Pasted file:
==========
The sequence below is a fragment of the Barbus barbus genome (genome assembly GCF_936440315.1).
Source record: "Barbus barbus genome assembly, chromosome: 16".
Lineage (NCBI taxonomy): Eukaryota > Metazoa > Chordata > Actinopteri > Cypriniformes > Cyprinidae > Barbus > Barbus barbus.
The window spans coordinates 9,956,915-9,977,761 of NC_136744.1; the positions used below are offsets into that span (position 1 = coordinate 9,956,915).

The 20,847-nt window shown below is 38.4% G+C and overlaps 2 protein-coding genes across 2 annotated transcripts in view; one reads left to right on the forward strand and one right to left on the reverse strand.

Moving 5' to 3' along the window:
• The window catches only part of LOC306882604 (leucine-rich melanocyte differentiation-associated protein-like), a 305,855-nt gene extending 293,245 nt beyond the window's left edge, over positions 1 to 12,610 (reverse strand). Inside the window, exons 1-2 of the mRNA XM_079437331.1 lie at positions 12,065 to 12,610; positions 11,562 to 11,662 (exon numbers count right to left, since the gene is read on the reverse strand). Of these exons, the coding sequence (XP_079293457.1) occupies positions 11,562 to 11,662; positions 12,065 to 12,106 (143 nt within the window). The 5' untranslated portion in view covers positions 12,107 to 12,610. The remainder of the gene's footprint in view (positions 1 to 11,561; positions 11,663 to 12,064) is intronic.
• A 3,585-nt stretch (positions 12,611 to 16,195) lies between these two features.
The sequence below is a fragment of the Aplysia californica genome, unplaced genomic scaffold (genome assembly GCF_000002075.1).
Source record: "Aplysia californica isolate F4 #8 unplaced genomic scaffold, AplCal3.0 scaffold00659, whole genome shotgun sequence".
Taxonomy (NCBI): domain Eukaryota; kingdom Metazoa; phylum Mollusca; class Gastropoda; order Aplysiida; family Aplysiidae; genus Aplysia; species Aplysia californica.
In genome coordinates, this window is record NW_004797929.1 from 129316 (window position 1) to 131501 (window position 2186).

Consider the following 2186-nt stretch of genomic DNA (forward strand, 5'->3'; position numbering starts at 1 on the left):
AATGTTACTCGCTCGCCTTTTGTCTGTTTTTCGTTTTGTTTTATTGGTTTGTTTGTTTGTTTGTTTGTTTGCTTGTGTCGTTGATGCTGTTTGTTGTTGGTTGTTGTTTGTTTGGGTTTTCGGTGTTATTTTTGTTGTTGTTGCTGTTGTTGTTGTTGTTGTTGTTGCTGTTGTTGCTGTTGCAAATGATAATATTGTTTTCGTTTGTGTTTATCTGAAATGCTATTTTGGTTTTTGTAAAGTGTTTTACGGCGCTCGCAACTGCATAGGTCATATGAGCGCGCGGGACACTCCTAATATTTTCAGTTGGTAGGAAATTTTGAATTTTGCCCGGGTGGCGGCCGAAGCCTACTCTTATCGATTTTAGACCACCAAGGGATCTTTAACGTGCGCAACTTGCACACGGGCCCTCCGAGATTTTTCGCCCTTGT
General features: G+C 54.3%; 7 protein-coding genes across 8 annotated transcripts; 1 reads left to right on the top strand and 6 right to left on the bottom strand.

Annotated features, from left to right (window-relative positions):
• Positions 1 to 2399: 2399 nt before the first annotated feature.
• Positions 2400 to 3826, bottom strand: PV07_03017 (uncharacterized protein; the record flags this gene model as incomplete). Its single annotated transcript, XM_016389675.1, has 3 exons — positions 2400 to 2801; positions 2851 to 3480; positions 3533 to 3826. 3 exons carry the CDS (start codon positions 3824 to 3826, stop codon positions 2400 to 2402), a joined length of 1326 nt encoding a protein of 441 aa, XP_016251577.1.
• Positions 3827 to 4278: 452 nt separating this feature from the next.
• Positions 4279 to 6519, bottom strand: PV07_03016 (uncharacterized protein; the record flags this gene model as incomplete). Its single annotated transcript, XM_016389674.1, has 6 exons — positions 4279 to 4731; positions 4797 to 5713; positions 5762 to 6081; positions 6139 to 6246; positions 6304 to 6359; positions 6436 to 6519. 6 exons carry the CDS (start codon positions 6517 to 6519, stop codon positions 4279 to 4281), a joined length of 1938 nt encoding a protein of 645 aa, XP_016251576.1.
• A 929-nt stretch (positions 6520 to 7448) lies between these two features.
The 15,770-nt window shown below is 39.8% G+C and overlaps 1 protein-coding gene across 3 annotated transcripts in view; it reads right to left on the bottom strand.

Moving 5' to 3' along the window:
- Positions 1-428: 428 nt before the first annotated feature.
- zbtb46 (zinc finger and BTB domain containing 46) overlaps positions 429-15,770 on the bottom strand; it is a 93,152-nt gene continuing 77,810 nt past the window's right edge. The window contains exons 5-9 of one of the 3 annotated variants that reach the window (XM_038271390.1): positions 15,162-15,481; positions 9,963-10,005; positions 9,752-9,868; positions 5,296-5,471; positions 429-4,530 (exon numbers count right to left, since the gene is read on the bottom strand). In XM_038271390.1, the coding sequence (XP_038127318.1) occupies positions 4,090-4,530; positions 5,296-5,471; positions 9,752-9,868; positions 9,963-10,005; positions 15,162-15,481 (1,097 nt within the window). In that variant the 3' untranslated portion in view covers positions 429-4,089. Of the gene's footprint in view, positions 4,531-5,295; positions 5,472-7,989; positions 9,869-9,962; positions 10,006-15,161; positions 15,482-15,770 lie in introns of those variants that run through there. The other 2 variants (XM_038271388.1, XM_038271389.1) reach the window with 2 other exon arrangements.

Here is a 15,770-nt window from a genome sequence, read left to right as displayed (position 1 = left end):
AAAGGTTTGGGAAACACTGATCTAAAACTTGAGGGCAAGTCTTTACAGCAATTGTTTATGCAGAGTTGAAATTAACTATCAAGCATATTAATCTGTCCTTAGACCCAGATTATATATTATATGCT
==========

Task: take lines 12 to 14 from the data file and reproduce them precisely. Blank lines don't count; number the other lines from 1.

In genome coordinates, this window is record NW_004797929.1 from 129316 (window position 1) to 131501 (window position 2186).

Consider the following 2186-nt stretch of genomic DNA (forward strand, 5'->3'; position numbering starts at 1 on the left):
AATGTTACTCGCTCGCCTTTTGTCTGTTTTTCGTTTTGTTTTATTGGTTTGTTTGTTTGTTTGTTTGTTTGCTTGTGTCGTTGATGCTGTTTGTTGTTGGTTGTTGTTTGTTTGGGTTTTCGGTGTTATTTTTGTTGTTGTTGCTGTTGTTGTTGTTGTTGTTGTTGCTGTTGTTGCTGTTGCAAATGATAATATTGTTTTCGTTTGTGTTTATCTGAAATGCTATTTTGGTTTTTGTAAAGTGTTTTACGGCGCTCGCAACTGCATAGGTCATATGAGCGCGCGGGACACTCCTAATATTTTCAGTTGGTAGGAAATTTTGAATTTTGCCCGGGTGGCGGCCGAAGCCTACTCTTATCGATTTTAGACCACCAAGGGATCTTTAACGTGCGCAACTTGCACACGGGCCCTCCGAGATTTTTCGCCCTTGT